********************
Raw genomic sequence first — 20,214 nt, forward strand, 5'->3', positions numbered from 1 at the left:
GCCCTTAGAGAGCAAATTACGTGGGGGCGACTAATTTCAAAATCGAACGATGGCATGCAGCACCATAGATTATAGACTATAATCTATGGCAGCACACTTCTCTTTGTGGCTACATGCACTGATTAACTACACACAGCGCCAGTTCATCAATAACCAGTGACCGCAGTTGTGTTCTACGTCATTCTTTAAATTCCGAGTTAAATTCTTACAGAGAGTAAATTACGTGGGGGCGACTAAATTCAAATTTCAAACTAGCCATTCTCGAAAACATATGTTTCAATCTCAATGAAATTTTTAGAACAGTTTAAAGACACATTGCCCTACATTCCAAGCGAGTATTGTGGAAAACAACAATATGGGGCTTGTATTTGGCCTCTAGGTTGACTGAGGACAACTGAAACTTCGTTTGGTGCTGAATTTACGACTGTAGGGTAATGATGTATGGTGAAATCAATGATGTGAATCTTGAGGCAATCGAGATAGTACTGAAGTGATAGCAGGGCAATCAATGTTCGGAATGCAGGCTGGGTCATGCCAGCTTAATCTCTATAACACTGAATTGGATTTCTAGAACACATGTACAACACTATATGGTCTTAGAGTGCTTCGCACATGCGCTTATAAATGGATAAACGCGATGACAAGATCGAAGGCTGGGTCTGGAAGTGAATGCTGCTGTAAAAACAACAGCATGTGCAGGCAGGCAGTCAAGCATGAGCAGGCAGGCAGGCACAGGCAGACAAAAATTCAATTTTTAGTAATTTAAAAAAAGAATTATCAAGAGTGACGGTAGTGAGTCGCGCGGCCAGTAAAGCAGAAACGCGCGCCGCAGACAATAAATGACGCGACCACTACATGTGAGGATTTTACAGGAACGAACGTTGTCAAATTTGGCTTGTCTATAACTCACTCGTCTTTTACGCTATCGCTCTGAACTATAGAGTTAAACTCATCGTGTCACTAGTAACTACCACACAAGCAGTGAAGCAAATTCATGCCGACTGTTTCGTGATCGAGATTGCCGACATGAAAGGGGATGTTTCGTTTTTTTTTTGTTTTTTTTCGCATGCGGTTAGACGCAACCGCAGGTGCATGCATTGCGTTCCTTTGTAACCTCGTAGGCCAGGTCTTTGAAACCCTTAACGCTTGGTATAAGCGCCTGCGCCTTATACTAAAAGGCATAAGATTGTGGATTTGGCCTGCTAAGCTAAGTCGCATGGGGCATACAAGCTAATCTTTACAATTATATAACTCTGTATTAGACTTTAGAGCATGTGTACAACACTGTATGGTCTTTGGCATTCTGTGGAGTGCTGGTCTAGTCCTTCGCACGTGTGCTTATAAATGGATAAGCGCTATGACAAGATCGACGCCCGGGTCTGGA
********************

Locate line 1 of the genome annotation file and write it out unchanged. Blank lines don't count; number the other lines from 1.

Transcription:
Raw genomic sequence first — 20,214 nt, forward strand, 5'->3', positions numbered from 1 at the left: